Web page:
Is there any way to restore the default IIS7 settings? I don’t have a backup, I just want to get IIS7 was with its original installed settings, without having to reinstall Windows Vista. I tried uninstalling IIS, then reinstalling, but all of the settings were still there.

    I’m on Vista Ultimate 32-bit

  4. Mike Volodarsky


    Unfortunately, there is no easy way in Vista, although we are adding this in Vista SP1 and Longhorn server (it is there in SB3) via the configuration history service that will make an automatic backup when IIS is first installed, and then when configuration changes thereafter.

    On Vista, your best bet is to do the following: Uninstall the “Windows Activation Service” component together with IIS, and then reinstall both.



  5. Anonymous

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  6. Anonymous


    Great article. I’m wondering if you could point me to any documentation on steps for backing up IIS7 configuration settings for restore on another server as a failover method. Is there something that can be done with the appcmd add backup command to export the required encryption keys, and import them on the new server?


  7. Mike Volodarsky

    Hi Jason,

    AppCmd backup and restore do work when shared configuration is used, however, they do not back up the actual configuration stored on a network share.

    Instead, they back up the redirection.config file that has the settings that control the location of the remote configuration, so that you can restore them later to point to the shared configuration.

    This is done to avoid issues where a restore operation on one server leads to loss/unintended modification of the shared configuration used by multiple web servers. When using shared configuration, modifications to the configuration files must be done in a centralized manner and make sure that all web servers are prepared to accept the new configuration (i.e. have all the modules installed, etc).

    Think of it this way: appcmd backup and restore works to safeguard the configuration of the local server only. Shared configuration itself does not belong to the server so it is not modified by those operations.



  8. Anonymous

    I’d like to know if you can tell me (or point me to examples) of how to use the appcmd to backup or export the configuration of just one site or just one virtual directory and then import that site or virtual directory on another IIS 7 server? I used to do this via GUI in IIS6 with the save configuration to file feature, but obviously that feature seems to be gone in IIS 7.
    I appreciate the info in your blog.
    R Harris

  9. Anonymous

    I’m trying to run the command:
    “c:windowssystem32inetsrvappcmd add backup” and I get the error “Access is denied” — does anyone know how to get around this? Thanks!

  10. Anonymous

    In the article above, in #2, there seems to be a typo.

    >This will list the backup objects, including their
    >names that can be used to restore or delete them.
    >To delete any of these backups if its no longer
    >Needed, type in:
    >AppCmd List Backup “BackupName”

    Shouldn’t the command be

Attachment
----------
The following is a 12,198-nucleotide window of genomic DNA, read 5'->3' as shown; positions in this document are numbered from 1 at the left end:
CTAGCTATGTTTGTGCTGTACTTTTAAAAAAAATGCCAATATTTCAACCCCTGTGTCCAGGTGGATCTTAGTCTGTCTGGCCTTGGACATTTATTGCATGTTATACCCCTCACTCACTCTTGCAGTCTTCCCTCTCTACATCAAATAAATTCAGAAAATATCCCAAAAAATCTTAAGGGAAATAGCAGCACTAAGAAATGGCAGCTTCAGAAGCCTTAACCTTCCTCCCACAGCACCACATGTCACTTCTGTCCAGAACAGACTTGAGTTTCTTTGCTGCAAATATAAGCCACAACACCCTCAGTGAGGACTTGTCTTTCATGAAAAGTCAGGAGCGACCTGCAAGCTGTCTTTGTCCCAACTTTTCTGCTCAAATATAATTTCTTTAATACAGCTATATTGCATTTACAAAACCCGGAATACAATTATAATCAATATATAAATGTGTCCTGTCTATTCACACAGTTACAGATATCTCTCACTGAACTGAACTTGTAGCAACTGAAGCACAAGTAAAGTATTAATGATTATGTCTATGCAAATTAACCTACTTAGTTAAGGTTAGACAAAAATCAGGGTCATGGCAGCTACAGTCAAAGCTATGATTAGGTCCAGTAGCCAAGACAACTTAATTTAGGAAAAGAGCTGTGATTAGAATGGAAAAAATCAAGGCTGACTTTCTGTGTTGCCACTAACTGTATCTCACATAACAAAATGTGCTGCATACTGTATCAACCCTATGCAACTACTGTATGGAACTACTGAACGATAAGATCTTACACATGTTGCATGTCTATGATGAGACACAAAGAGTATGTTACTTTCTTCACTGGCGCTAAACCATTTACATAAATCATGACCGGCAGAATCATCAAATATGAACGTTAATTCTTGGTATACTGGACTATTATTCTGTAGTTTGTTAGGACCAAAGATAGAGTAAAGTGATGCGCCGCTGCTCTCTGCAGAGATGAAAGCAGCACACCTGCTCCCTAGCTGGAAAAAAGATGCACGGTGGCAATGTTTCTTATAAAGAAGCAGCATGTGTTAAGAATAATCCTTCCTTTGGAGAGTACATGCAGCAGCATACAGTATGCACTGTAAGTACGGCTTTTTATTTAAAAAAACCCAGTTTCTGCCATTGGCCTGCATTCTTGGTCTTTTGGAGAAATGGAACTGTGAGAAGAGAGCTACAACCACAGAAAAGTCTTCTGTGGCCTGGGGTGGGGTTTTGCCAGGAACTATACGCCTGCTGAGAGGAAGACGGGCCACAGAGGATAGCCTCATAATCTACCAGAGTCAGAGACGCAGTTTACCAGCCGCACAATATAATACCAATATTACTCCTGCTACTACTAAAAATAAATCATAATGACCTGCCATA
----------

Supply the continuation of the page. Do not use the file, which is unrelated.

AppCmd DELETE Backup “BackupName”??

  11. Anonymous

    Mike, would you please tell me:
    1. Does AppCmd backup include information about all websites configured on the server?
    2. You said: “you will not be able to use this file to restore another machine on your network, unless the other machine has the same encryption keys as the one from which the file was backed up.”
    In this case how would you suggest preparing for a disaster recovery if the original server is gone? In IIS6 you can easily restore a configuration file (from “Save Configuration to a file”) to another server.


  12. Anonymous


    As Michael say “unless the other machine has the same encryption keys ”

    I tried to resotere my sites It gives error
    “ERROR ( hresult:80070426, message:Command execution failed.
    The service has not been started.
    ) ”

    In IIS i can see all sites with config but now error is that it says cant logon with supplied username & password.

    Password for old & new server is same & when I try to chnage password again it give same error no & say that bad config file

    Also As u written I install all custom modules which i installed in old server however I cant get clue from reading backup files that i missed any one .

    Can u help me to find the list of custom modules in config files ?

  13. Anonymous

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  14. Anonymous

    Great article thanks!
    I am able to add and list but when I get to the point where I need to restore I keep getting an ‘Access is denied” message. Also I notice when i run the restore option it kills the ‘WWW Publishing Service’.
    Any ideas on what is happening or how to make this restore work correctly?

  15. Anonymous

    Hy, is there any way to backup a single site in iis 7? with appcmd I’m able to backup the entire configuartion with all the sites but only one of them is needed. Thx!

  16. Anonymous

    Hi Mike

    It is great that you give of your time to help people.

    Logged in on an account that is Administrator type in Vista Business SP2 and in the directory WindowsSystem32inetsrv when I try to run “appcmd.exe add backup” I get error 80070005 Access is denied.

    (The account is not named Administrator and when I try to add an account named Administrator it says one exists already. I can not see an account called Administrator in Control Panel>User Accounts>Manage Accounts and have struck problems before where the account David does not seem to have full Administrator privileges.)

    I can use the identical command on my 64 bit Windows Server 2008 R2 and it works fine.

    I have looked at the security permissions on the two different systems and they are identical for the two systems for the users SYSTEM and Administrators for the folders;

    inetsrv – full
    inetsrvbackup – full (although the ticks are grayed out on the Vista system)
    inetsrvconfig – full

    I also gave my account (David(OEM-PCOEM) which appears in the list full access for config .

    I suspect the account David may be the problem even though it is assigned Administrator type but this might be a red herring.

    Hoping that you can help please.

    Thank you